A Harvard study of over 50,000 women found that the risk for depression declined with increasing coffee consumption. Black coffee is also associated with an association that helps prevent type 2 diabetes. A study found a 12% risk reduction after drinking two cups of coffee a day and this association was stronger in women than men.
Studies have shown that people who regularly drink coffee have an 11% lower risk of developing type 2 diabetes than non-drinkers due to the ingredients in coffee which affect hormone levels in metabolism. A meta-analysis of 2017 concluded that people who drink four to six cups of caffeinated or decaffeinated coffee a day are at a lower risk for metabolic syndromes, including type 2 diabetes.
A 2017 study published in the BMJ Open found it is possible to reduce risk of cancer by 20 percent if you drink one cup of coffee a day, by 35 percent if you drink two and 50 percent if you drink five cups a day because caffeine inhibits the proliferation of cancer cells. Studies have shown that four or more cups of coffee a day can reduce the risk of depression by up to 20%. Drinking coffee is linked to preventing cognitive decline, including a lower risk of developing Alzheimer’s, a research report has found.
Studies have shown that coffee can protect against certain cancers such as breast, colon, cervical and prostate cancers, as well as heart and Parkinson’s disease. A 2014 study published by the American Association for Cancer Research found that coffee drinking can help reduce the risk of melanoma, which causes the most deaths from skin cancer, according to the American Cancer Society. Another study published in the Journal of the National Cancer Institute found that the risk of melanoma decreased with coffee consumption, with the risk of it decreasing with each brisk cup consumed.
Coffee and heart health A 2012 study concluded that those who drink coffee in moderation and eat two servings a day are better protected from heart failure. In a 2015 study published in the Journal of Heart Research, people who drink three to five cups of coffee a day have a lower risk of clogged arteries and heart attacks. A study conducted in Japan found that men who drink at least three cups of coffee a day have a 24% lower risk of dying of the disease.
A study published in the Annals of Internal Medicine issue of June 17, 2008 showed that women who drink coffee have a lower risk of dying from cancer, heart disease and other factors that promote a longer lifespan. Another study, published in the New England Journal of Medicine, found that coffee drinkers have a lower risk of dying early from diseases such as diabetes, heart disease and some cancers.
Researchers have found that coffee can help reduce the effects of the ageing on motor skills which has been shown to reduce the risk of dementia, Alzheimer’s and Parkinson’s. A review of research has found that studies have shown that drinkers of coffee have a 30% reduced risk of Alzheimer’s compared to non-coffee drinkers. A study has shown how important this is as you get older, that drinking 3 to 5 cups of coffee in middle age can reduce the risk of Alzheimer by 64 percent compared to those who drink less coffee.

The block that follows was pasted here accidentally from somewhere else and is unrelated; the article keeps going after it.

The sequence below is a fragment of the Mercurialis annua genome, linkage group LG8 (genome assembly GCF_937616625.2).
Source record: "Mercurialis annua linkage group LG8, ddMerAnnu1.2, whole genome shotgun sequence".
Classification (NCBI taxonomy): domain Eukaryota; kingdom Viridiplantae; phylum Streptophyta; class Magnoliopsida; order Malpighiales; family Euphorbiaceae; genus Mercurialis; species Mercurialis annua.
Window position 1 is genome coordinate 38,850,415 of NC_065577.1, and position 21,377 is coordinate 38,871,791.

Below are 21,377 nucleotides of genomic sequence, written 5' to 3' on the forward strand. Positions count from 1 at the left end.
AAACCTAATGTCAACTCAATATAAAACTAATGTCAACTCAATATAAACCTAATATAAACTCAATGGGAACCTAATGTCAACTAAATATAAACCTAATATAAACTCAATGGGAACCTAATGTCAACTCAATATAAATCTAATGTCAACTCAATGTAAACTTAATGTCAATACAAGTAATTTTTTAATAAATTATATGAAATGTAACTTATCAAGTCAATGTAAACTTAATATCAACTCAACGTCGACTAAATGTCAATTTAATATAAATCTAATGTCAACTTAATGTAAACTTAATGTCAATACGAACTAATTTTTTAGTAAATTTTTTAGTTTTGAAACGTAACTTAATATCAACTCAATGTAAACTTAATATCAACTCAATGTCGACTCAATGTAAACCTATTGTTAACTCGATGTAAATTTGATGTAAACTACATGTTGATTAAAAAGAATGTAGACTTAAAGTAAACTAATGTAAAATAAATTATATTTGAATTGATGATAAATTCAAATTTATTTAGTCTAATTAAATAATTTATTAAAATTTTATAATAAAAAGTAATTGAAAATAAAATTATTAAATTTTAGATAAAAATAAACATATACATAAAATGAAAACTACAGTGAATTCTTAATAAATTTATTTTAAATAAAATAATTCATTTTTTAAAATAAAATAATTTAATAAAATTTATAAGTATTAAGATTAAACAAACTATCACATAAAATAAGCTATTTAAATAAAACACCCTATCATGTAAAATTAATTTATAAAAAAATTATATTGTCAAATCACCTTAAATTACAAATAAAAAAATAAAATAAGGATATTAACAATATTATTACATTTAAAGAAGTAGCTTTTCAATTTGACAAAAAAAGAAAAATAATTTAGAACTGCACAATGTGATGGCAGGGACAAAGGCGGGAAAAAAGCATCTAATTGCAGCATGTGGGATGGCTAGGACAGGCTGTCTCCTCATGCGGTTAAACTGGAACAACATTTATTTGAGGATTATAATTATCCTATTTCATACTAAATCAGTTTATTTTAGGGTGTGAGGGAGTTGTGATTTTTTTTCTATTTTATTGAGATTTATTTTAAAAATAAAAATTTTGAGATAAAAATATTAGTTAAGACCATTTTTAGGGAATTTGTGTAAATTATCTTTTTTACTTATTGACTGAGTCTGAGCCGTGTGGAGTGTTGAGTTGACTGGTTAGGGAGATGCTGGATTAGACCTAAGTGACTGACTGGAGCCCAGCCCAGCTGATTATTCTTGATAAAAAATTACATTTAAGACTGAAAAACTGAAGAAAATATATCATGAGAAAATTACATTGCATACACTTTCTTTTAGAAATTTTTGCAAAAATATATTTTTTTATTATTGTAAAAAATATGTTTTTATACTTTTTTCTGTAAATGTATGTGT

In addition to caffeine, coffee can help control movement in people with Parkinson’s, according to a 2012 study. One study showed that coffee can reduce prostate cancer risk by 20% in men and cervical cancer risk in women by 25%.
Thanks to 30 years of studies, researchers have found that non-smokers who drink two cups of coffee a day have a reduced risk of colorectal, liver and breast cancer in women. A study of 489,706 people found that people who drank four to five cups of coffee a day had a 15% lower risk of colorectal cancer (43). Coffee can also protect against cirrhosis of the liver in people who drink four or more cups of coffee a day with 80% lower risk of (35, 36, 37).
Hu says that moderate coffee consumption (1-2 cups a day) is associated with a lower risk of Type 2 diabetes, heart disease, liver and cervical cancer, Parkinson’s disease and depression. Recent research has shown that coffee drinkers do not appear to have higher heart problems or cancer risk than those who don’t drink coffee if they correctly adjust the interference factors. A 2017 study in the Annals of Internal Medicine used data from a multi-ethnic cohort study to show that people who drink coffee have a lower risk of dying from heart disease and strokes, diabetes, kidney disease and cancer.
Researchers collected data from more than 48,000 people in 2014 and found that those who increased their coffee intake for four years from one cup a day to 11% had a lower risk of diabetes type 2 than those who did not increase their coffee intake.
A meta-analysis rounded out 30 studies that found that the risk of diabetes for type 2 diabetics decreased with a 6 percent increase in coffee consumption per cup per day. In a 2015 study published in the Journal of Clinical Cancer Research, researchers found that breast cancer patients treated with the tamoxifen had half the risk of relapse when drinking two cups of coffee a day compared to those who drank less or no coffee at all.
Coffee whose main active ingredient is caffeine, has been linked to a reduced risk of all types of diseases, including Parkinson’s, heart disease, type 2 diabetes, gallstones, depression, suicide, cirrhosis, liver cancer, melanoma and prostate cancer. Drinking coffee regularly has been shown to help reduce the risk of developing Alzheimer’s disease and dementia later in life.